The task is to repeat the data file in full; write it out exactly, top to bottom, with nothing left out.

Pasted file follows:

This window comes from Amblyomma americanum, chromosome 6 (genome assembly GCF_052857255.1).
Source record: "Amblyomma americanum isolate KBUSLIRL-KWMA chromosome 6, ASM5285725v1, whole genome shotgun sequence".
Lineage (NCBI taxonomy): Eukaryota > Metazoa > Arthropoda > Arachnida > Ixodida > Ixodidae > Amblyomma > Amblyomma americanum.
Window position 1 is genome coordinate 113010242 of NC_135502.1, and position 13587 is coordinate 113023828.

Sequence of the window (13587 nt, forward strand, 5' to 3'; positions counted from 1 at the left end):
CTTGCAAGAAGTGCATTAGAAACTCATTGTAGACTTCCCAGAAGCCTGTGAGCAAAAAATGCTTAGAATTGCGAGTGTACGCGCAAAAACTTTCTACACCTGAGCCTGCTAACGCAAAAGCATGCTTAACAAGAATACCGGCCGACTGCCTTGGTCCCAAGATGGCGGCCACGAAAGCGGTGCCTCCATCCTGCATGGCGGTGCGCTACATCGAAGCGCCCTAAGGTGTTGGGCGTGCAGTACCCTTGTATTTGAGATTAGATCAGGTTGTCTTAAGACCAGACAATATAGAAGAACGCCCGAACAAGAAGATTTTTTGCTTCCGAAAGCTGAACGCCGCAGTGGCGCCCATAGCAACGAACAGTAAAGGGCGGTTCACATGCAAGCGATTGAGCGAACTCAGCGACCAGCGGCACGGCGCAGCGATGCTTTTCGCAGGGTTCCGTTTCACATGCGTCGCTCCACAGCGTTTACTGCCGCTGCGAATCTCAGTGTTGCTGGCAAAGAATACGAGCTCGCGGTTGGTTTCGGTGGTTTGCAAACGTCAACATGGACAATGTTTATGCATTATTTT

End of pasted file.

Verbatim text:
This window comes from Amblyomma americanum, chromosome 6 (genome assembly GCF_052857255.1).
Source record: "Amblyomma americanum isolate KBUSLIRL-KWMA chromosome 6, ASM5285725v1, whole genome shotgun sequence".
Lineage (NCBI taxonomy): Eukaryota > Metazoa > Arthropoda > Arachnida > Ixodida > Ixodidae > Amblyomma > Amblyomma americanum.
Window position 1 is genome coordinate 113010242 of NC_135502.1, and position 13587 is coordinate 113023828.

Sequence of the window (13587 nt, forward strand, 5' to 3'; positions counted from 1 at the left end):
CTTGCAAGAAGTGCATTAGAAACTCATTGTAGACTTCCCAGAAGCCTGTGAGCAAAAAATGCTTAGAATTGCGAGTGTACGCGCAAAAACTTTCTACACCTGAGCCTGCTAACGCAAAAGCATGCTTAACAAGAATACCGGCCGACTGCCTTGGTCCCAAGATGGCGGCCACGAAAGCGGTGCCTCCATCCTGCATGGCGGTGCGCTACATCGAAGCGCCCTAAGGTGTTGGGCGTGCAGTACCCTTGTATTTGAGATTAGATCAGGTTGTCTTAAGACCAGACAATATAGAAGAACGCCCGAACAAGAAGATTTTTTGCTTCCGAAAGCTGAACGCCGCAGTGGCGCCCATAGCAACGAACAGTAAAGGGCGGTTCACATGCAAGCGATTGAGCGAACTCAGCGACCAGCGGCACGGCGCAGCGATGCTTTTCGCAGGGTTCCGTTTCACATGCGTCGCTCCACAGCGTTTACTGCCGCTGCGAATCTCAGTGTTGCTGGCAAAGAATACGAGCTCGCGGTTGGTTTCGGTGGTTTGCAAACGTCAACATGGACAATGTTTATGCATTATTTT